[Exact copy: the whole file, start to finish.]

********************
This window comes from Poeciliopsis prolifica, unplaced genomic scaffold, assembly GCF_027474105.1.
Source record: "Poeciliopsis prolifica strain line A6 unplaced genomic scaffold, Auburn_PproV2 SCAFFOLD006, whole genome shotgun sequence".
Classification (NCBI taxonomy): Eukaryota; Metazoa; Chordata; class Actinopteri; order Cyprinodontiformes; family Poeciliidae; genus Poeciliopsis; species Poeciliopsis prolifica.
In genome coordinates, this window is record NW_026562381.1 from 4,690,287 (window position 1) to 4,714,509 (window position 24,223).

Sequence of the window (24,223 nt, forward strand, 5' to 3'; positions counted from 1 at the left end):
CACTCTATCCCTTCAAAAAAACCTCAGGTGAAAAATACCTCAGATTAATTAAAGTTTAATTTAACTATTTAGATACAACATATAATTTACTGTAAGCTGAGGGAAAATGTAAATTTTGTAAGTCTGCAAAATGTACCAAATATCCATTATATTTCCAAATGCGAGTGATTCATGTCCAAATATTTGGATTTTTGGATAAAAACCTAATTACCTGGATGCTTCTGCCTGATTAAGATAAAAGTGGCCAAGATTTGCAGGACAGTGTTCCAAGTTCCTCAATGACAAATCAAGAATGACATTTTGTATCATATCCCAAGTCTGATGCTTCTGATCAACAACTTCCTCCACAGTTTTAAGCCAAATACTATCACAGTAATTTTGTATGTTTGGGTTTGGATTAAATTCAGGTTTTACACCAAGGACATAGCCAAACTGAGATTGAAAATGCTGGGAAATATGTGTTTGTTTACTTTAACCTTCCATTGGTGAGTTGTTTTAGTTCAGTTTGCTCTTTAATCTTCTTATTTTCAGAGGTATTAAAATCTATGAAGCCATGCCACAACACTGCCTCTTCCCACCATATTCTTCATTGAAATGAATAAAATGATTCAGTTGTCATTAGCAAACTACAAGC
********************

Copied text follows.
This window comes from Poeciliopsis prolifica, unplaced genomic scaffold, assembly GCF_027474105.1.
Source record: "Poeciliopsis prolifica strain line A6 unplaced genomic scaffold, Auburn_PproV2 SCAFFOLD006, whole genome shotgun sequence".
Classification (NCBI taxonomy): Eukaryota; Metazoa; Chordata; class Actinopteri; order Cyprinodontiformes; family Poeciliidae; genus Poeciliopsis; species Poeciliopsis prolifica.
In genome coordinates, this window is record NW_026562381.1 from 4,690,287 (window position 1) to 4,714,509 (window position 24,223).

Sequence of the window (24,223 nt, forward strand, 5' to 3'; positions counted from 1 at the left end):
CACTCTATCCCTTCAAAAAAACCTCAGGTGAAAAATACCTCAGATTAATTAAAGTTTAATTTAACTATTTAGATACAACATATAATTTACTGTAAGCTGAGGGAAAATGTAAATTTTGTAAGTCTGCAAAATGTACCAAATATCCATTATATTTCCAAATGCGAGTGATTCATGTCCAAATATTTGGATTTTTGGATAAAAACCTAATTACCTGGATGCTTCTGCCTGATTAAGATAAAAGTGGCCAAGATTTGCAGGACAGTGTTCCAAGTTCCTCAATGACAAATCAAGAATGACATTTTGTATCATATCCCAAGTCTGATGCTTCTGATCAACAACTTCCTCCACAGTTTTAAGCCAAATACTATCACAGTAATTTTGTATGTTTGGGTTTGGATTAAATTCAGGTTTTACACCAAGGACATAGCCAAACTGAGATTGAAAATGCTGGGAAATATGTGTTTGTTTACTTTAACCTTCCATTGGTGAGTTGTTTTAGTTCAGTTTGCTCTTTAATCTTCTTATTTTCAGAGGTATTAAAATCTATGAAGCCATGCCACAACACTGCCTCTTCCCACCATATTCTTCATTGAAATGAATAAAATGATTCAGTTGTCATTAGCAAACTACAAGC